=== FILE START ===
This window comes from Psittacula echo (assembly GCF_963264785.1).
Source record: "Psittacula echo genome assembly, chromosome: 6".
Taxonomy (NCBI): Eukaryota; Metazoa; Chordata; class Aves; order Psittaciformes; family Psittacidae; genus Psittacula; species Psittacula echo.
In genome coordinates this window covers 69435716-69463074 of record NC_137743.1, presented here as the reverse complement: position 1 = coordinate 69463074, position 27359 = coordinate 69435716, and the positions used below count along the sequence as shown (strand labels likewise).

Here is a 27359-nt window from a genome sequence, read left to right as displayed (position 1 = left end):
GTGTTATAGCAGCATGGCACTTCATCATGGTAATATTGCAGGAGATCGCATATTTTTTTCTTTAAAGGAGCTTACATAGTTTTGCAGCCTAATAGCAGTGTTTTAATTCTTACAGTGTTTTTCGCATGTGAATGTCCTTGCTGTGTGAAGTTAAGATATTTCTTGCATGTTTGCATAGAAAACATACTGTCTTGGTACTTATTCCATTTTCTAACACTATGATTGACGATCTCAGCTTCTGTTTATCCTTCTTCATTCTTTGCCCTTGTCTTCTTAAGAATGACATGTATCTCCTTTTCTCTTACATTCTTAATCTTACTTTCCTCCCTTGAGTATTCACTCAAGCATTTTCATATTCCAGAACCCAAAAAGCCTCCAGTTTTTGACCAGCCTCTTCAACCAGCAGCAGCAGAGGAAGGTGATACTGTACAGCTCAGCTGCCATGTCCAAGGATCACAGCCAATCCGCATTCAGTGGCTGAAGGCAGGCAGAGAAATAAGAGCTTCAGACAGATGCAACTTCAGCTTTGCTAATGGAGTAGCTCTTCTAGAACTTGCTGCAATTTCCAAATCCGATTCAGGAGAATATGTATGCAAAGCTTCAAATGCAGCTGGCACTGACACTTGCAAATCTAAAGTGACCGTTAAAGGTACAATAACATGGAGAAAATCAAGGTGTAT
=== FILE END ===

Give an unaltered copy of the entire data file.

This window comes from Psittacula echo (assembly GCF_963264785.1).
Source record: "Psittacula echo genome assembly, chromosome: 6".
Taxonomy (NCBI): Eukaryota; Metazoa; Chordata; class Aves; order Psittaciformes; family Psittacidae; genus Psittacula; species Psittacula echo.
In genome coordinates this window covers 69435716-69463074 of record NC_137743.1, presented here as the reverse complement: position 1 = coordinate 69463074, position 27359 = coordinate 69435716, and the positions used below count along the sequence as shown (strand labels likewise).

Here is a 27359-nt window from a genome sequence, read left to right as displayed (position 1 = left end):
GTGTTATAGCAGCATGGCACTTCATCATGGTAATATTGCAGGAGATCGCATATTTTTTTCTTTAAAGGAGCTTACATAGTTTTGCAGCCTAATAGCAGTGTTTTAATTCTTACAGTGTTTTTCGCATGTGAATGTCCTTGCTGTGTGAAGTTAAGATATTTCTTGCATGTTTGCATAGAAAACATACTGTCTTGGTACTTATTCCATTTTCTAACACTATGATTGACGATCTCAGCTTCTGTTTATCCTTCTTCATTCTTTGCCCTTGTCTTCTTAAGAATGACATGTATCTCCTTTTCTCTTACATTCTTAATCTTACTTTCCTCCCTTGAGTATTCACTCAAGCATTTTCATATTCCAGAACCCAAAAAGCCTCCAGTTTTTGACCAGCCTCTTCAACCAGCAGCAGCAGAGGAAGGTGATACTGTACAGCTCAGCTGCCATGTCCAAGGATCACAGCCAATCCGCATTCAGTGGCTGAAGGCAGGCAGAGAAATAAGAGCTTCAGACAGATGCAACTTCAGCTTTGCTAATGGAGTAGCTCTTCTAGAACTTGCTGCAATTTCCAAATCCGATTCAGGAGAATATGTATGCAAAGCTTCAAATGCAGCTGGCACTGACACTTGCAAATCTAAAGTGACCGTTAAAGGTACAATAACATGGAGAAAATCAAGGTGTAT